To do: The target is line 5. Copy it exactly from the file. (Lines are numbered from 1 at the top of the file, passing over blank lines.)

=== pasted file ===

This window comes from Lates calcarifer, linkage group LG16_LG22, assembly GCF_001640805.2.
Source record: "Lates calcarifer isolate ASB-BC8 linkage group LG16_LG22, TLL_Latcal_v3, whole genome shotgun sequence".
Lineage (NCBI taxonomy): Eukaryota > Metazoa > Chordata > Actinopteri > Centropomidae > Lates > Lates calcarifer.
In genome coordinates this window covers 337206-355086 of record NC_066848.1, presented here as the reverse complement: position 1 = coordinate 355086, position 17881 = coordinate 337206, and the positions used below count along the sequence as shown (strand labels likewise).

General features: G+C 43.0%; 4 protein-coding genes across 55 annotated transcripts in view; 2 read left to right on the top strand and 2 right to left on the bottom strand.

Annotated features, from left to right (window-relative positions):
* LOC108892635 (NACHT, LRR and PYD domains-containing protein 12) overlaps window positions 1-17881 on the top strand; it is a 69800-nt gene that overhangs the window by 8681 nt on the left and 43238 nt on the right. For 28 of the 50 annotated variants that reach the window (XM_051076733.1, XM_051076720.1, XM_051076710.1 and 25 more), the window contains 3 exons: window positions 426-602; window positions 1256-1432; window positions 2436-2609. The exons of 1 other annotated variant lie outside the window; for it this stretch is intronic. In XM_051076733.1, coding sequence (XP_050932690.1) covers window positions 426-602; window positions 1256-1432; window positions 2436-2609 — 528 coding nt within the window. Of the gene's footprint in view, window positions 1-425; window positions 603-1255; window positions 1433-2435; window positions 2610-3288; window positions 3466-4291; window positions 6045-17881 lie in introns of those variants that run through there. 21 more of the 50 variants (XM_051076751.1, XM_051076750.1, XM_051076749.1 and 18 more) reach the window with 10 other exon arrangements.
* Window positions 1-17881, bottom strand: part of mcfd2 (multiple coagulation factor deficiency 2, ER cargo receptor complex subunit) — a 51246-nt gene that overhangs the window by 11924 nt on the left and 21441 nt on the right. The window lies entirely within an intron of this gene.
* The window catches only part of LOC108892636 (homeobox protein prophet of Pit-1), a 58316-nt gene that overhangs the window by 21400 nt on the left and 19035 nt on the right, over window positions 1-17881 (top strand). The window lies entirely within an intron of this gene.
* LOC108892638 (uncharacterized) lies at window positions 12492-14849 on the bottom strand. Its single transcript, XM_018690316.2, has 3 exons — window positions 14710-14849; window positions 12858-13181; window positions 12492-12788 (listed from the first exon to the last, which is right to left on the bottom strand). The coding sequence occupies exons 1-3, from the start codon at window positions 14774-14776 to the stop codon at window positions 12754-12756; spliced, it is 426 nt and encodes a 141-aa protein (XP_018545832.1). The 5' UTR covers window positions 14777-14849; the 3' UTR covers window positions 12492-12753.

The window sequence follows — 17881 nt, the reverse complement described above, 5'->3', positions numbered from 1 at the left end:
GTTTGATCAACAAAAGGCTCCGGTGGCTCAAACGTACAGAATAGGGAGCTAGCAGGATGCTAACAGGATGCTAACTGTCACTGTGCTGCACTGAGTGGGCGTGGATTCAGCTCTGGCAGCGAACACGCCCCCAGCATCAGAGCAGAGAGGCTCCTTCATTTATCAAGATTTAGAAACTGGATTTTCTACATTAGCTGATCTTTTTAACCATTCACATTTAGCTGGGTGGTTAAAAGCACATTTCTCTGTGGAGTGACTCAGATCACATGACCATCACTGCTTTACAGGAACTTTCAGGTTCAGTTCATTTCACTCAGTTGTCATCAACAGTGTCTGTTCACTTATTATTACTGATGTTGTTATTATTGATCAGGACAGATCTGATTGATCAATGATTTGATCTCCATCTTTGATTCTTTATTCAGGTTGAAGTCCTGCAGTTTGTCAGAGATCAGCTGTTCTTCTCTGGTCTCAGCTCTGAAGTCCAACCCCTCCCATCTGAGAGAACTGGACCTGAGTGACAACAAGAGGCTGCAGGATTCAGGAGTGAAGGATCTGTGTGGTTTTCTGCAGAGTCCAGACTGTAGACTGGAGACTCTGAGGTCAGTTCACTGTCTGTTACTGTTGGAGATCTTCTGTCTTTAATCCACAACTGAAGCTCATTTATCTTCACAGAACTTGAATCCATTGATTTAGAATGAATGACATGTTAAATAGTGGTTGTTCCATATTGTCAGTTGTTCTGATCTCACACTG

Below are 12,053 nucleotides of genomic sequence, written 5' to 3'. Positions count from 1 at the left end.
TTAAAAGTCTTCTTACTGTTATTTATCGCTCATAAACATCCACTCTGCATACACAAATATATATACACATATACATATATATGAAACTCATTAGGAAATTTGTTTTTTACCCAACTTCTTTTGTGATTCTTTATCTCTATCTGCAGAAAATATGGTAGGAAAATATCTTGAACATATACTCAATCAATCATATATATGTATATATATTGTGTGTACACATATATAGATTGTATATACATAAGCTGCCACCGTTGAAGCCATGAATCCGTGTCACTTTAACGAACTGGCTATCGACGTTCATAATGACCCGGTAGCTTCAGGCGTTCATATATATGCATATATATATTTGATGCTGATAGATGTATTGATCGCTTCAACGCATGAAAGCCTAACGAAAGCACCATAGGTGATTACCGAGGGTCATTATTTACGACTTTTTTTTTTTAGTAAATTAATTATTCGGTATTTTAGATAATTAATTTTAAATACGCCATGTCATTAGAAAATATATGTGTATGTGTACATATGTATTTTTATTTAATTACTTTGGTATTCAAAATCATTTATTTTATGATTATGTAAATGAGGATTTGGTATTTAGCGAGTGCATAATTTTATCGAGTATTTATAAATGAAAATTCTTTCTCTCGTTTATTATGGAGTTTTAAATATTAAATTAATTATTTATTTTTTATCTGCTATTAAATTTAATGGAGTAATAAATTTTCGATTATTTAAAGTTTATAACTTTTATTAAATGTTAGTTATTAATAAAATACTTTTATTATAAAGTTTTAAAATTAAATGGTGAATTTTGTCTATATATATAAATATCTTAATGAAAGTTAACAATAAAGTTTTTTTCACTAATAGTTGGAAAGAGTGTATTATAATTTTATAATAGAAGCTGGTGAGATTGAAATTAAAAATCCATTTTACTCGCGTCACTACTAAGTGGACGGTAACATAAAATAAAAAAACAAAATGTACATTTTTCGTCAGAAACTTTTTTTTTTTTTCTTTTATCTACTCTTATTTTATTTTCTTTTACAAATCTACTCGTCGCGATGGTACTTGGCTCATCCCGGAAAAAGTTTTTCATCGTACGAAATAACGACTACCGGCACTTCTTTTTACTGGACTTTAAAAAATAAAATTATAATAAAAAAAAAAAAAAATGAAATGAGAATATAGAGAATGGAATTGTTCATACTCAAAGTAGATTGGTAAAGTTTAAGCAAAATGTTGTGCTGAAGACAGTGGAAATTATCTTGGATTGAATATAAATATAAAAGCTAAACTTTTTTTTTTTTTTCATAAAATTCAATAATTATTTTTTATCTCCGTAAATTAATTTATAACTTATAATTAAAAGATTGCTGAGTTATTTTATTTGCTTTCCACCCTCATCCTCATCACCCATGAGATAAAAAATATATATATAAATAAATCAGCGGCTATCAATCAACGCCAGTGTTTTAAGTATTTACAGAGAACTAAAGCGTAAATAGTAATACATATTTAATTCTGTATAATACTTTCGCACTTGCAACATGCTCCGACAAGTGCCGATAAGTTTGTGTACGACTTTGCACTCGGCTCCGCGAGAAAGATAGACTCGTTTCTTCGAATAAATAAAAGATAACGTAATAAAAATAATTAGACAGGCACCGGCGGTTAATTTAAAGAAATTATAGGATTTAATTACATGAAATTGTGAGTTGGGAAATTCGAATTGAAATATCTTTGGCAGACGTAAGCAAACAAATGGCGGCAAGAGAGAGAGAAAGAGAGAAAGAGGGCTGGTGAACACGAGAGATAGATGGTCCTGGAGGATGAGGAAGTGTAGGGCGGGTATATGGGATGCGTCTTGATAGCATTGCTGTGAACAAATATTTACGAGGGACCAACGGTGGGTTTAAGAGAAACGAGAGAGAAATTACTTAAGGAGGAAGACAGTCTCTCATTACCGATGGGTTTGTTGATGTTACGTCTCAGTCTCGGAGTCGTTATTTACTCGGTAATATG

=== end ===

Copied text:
General features: G+C 43.0%; 4 protein-coding genes across 55 annotated transcripts in view; 2 read left to right on the top strand and 2 right to left on the bottom strand.